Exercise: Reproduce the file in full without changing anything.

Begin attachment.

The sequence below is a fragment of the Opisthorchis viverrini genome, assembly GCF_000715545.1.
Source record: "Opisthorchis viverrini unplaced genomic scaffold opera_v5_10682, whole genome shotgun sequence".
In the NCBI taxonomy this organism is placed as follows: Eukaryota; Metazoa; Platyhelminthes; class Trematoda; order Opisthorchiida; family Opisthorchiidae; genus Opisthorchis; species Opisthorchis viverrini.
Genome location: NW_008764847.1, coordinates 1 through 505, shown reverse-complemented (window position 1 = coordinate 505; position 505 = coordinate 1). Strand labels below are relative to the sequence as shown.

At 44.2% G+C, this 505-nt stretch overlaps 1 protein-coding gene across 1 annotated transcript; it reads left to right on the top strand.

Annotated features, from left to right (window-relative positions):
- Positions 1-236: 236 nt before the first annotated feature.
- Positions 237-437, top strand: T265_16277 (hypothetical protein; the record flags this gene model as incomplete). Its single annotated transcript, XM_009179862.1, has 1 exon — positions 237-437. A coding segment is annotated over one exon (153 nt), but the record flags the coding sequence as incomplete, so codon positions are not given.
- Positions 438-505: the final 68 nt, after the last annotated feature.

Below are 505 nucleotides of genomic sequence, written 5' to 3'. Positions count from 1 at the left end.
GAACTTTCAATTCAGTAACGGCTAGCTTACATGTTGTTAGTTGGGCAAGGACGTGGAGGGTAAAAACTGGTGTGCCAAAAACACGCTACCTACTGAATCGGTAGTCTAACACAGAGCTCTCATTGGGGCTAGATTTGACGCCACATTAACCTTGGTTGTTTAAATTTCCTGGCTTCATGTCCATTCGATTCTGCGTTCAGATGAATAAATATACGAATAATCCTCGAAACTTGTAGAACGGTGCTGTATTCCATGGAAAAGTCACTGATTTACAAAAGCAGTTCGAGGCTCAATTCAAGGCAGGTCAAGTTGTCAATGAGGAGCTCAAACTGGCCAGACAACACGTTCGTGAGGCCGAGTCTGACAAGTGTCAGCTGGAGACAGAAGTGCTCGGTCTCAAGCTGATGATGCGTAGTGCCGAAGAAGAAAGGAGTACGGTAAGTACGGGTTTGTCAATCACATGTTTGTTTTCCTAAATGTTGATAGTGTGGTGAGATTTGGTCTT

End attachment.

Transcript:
The sequence below is a fragment of the Opisthorchis viverrini genome, assembly GCF_000715545.1.
Source record: "Opisthorchis viverrini unplaced genomic scaffold opera_v5_10682, whole genome shotgun sequence".
In the NCBI taxonomy this organism is placed as follows: Eukaryota; Metazoa; Platyhelminthes; class Trematoda; order Opisthorchiida; family Opisthorchiidae; genus Opisthorchis; species Opisthorchis viverrini.
Genome location: NW_008764847.1, coordinates 1 through 505, shown reverse-complemented (window position 1 = coordinate 505; position 505 = coordinate 1). Strand labels below are relative to the sequence as shown.

At 44.2% G+C, this 505-nt stretch overlaps 1 protein-coding gene across 1 annotated transcript; it reads left to right on the top strand.

Annotated features, from left to right (window-relative positions):
- Positions 1-236: 236 nt before the first annotated feature.
- Positions 237-437, top strand: T265_16277 (hypothetical protein; the record flags this gene model as incomplete). Its single annotated transcript, XM_009179862.1, has 1 exon — positions 237-437. A coding segment is annotated over one exon (153 nt), but the record flags the coding sequence as incomplete, so codon positions are not given.
- Positions 438-505: the final 68 nt, after the last annotated feature.

Below are 505 nucleotides of genomic sequence, written 5' to 3'. Positions count from 1 at the left end.
GAACTTTCAATTCAGTAACGGCTAGCTTACATGTTGTTAGTTGGGCAAGGACGTGGAGGGTAAAAACTGGTGTGCCAAAAACACGCTACCTACTGAATCGGTAGTCTAACACAGAGCTCTCATTGGGGCTAGATTTGACGCCACATTAACCTTGGTTGTTTAAATTTCCTGGCTTCATGTCCATTCGATTCTGCGTTCAGATGAATAAATATACGAATAATCCTCGAAACTTGTAGAACGGTGCTGTATTCCATGGAAAAGTCACTGATTTACAAAAGCAGTTCGAGGCTCAATTCAAGGCAGGTCAAGTTGTCAATGAGGAGCTCAAACTGGCCAGACAACACGTTCGTGAGGCCGAGTCTGACAAGTGTCAGCTGGAGACAGAAGTGCTCGGTCTCAAGCTGATGATGCGTAGTGCCGAAGAAGAAAGGAGTACGGTAAGTACGGGTTTGTCAATCACATGTTTGTTTTCCTAAATGTTGATAGTGTGGTGAGATTTGGTCTT